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Tips to lessen Restless Leg Syndrome symptoms | ABC7 New York | abc7ny.com


Restless leg is a condition that can lead to poor sleep and daytime drowsiness.

Twitching legs, a shock shooting down the legs. That’s how one sufferer described Restless Leg Syndrome. Moving makes it better, but if those movements happen in the middle of the night, the result can be poor sleep. Research recently showed that it runs in families, as it does for Chris Cook.

Holding hands, Chris and Karen cook seem like a happy couple, and they are, but Chris kicks his wife at night.

“She’s been awakened in the middle of the night because I’ve been asleep and my legs have been kicking,” Chris said.

Chris has Restless Leg Syndrome, or RLS and he’s not even aware it’s happening, except as he gets into bed and relaxes.

“It’s like an electric shock and your body goes like that, and there’s nothing you can do to stop it,” Chris said.

Symptoms can be worse in the heat and at the end of the day. RLS is twice as common in women as in men, and can come along with diabetes, thyroid problems, and varicose veins. Pregnant women can get it, especially if they’re deficient in iron. Chris’ grandmother and cousins have RLS, and new studies show that, indeed, it’s genetic.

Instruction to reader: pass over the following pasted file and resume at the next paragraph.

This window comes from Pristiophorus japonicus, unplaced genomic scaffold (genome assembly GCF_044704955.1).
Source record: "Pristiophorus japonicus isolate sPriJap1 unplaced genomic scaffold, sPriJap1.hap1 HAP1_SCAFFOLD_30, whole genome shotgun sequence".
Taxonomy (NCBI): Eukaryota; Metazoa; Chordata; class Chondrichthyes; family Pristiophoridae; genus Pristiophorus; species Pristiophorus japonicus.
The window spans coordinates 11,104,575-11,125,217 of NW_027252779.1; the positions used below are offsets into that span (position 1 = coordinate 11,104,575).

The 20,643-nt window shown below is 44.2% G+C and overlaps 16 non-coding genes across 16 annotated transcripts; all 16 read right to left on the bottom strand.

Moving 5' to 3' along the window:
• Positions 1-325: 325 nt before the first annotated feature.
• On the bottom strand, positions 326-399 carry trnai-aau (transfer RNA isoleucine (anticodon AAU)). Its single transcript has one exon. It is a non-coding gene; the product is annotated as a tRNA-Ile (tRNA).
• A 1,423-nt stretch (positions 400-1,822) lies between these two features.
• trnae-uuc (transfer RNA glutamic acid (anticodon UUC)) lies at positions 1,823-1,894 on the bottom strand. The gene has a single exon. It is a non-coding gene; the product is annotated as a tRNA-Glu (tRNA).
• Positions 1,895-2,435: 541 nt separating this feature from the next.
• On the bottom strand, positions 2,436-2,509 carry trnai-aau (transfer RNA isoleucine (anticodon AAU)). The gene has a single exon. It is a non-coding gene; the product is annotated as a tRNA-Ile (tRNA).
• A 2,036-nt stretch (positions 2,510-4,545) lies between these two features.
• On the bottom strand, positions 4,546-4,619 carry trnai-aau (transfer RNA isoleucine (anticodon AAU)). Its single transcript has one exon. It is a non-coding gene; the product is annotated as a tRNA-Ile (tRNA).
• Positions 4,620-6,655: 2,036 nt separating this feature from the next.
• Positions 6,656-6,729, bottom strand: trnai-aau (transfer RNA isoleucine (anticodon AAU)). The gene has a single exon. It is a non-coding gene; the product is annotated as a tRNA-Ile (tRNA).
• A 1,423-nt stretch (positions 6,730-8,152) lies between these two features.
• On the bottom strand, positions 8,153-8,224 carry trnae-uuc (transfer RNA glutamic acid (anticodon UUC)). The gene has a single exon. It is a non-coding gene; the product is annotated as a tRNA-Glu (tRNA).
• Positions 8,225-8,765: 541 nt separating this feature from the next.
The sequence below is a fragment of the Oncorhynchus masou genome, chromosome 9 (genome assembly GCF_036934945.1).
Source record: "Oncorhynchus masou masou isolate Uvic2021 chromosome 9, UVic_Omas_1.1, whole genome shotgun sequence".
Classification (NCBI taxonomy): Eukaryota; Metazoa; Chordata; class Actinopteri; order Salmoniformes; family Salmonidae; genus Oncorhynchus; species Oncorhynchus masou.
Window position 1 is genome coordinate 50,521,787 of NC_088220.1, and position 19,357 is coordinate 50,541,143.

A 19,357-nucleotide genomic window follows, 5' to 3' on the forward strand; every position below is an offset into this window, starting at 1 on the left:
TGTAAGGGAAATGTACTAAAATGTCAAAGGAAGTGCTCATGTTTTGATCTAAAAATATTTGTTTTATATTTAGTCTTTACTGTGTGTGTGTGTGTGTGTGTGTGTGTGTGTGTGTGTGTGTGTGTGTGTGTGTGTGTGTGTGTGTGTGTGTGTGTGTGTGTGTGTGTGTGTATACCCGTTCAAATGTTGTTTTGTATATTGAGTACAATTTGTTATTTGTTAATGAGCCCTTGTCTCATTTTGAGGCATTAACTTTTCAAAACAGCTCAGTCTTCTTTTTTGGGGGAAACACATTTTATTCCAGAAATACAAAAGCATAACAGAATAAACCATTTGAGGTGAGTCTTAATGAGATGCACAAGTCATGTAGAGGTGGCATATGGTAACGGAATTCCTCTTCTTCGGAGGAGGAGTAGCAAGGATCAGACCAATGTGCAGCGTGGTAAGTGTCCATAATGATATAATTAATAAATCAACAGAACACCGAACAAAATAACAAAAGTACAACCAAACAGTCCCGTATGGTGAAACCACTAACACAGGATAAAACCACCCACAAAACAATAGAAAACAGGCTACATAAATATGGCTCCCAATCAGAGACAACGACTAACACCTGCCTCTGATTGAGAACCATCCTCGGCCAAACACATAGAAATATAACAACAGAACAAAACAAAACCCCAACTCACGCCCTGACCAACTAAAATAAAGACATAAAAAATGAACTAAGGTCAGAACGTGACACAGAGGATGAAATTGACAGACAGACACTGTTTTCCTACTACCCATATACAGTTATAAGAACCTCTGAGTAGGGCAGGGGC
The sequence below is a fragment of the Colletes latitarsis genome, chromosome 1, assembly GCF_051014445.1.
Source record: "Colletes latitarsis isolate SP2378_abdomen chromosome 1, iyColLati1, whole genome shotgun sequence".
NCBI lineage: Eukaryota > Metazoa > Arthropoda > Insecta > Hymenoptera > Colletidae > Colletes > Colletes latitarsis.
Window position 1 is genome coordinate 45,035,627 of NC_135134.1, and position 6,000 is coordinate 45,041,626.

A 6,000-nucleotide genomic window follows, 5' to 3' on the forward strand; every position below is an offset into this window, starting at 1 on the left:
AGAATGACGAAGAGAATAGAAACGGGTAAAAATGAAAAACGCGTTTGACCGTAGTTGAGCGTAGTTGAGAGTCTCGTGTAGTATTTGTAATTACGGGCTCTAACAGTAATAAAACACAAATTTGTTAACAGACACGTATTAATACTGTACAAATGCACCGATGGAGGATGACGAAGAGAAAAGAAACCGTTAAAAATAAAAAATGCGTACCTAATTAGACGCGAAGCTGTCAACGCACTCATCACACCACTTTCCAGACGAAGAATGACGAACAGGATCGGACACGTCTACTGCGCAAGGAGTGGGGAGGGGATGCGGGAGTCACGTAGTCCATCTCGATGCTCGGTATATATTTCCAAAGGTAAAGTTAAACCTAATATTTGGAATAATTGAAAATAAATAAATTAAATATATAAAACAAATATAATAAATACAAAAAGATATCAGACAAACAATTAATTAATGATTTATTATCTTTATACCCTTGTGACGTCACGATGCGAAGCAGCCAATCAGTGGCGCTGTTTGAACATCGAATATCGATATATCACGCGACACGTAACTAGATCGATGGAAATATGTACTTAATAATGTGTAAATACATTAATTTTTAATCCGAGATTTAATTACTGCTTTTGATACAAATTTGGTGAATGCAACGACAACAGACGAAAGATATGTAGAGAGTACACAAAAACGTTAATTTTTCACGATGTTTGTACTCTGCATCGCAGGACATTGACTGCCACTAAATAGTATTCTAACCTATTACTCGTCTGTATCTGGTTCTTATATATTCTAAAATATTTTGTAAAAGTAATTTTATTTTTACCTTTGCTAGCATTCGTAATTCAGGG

“We don’t know why it happens but it’s a circadian rhythm thing, it follows a 24 hour clock and may be related to melatonin,” said Dr. Ana Krieger from NR Pres Weill Cornell.

RLS can be a cause of insomnia. Moreover, multiple awakenings means a poor night’s sleep.

Sufferers can sleep soundly with treatment.

Increasing the brain chemical dopamine can help RLS. The medications for RLS act like an artificial dopamine to reduce leg movement.

There are a couple of prescription drugs that work like dopamine. And there are some tips to reduce the problem and insomnia in general.

Avoid or limit alcohol, caffeine and nicotine stimulants. Avoid heavy meals close to bedtime. Keep a regular sleep schedule and wake up at the same time each day.

Chris was doing well on one medication until the past few weeks. A probable cause could be the hot weather. But increasing the dose did the trick.

“Last night was the first night and I slept like a baby,” Chris said.

Chris says that getting up and walking around can reduce the symptoms, but this can only add to the problem of getting sleep. About 75 to 80 percent of sufferers respond to the medications. Too much medication may make symptoms worse and can set them off earlier in the day.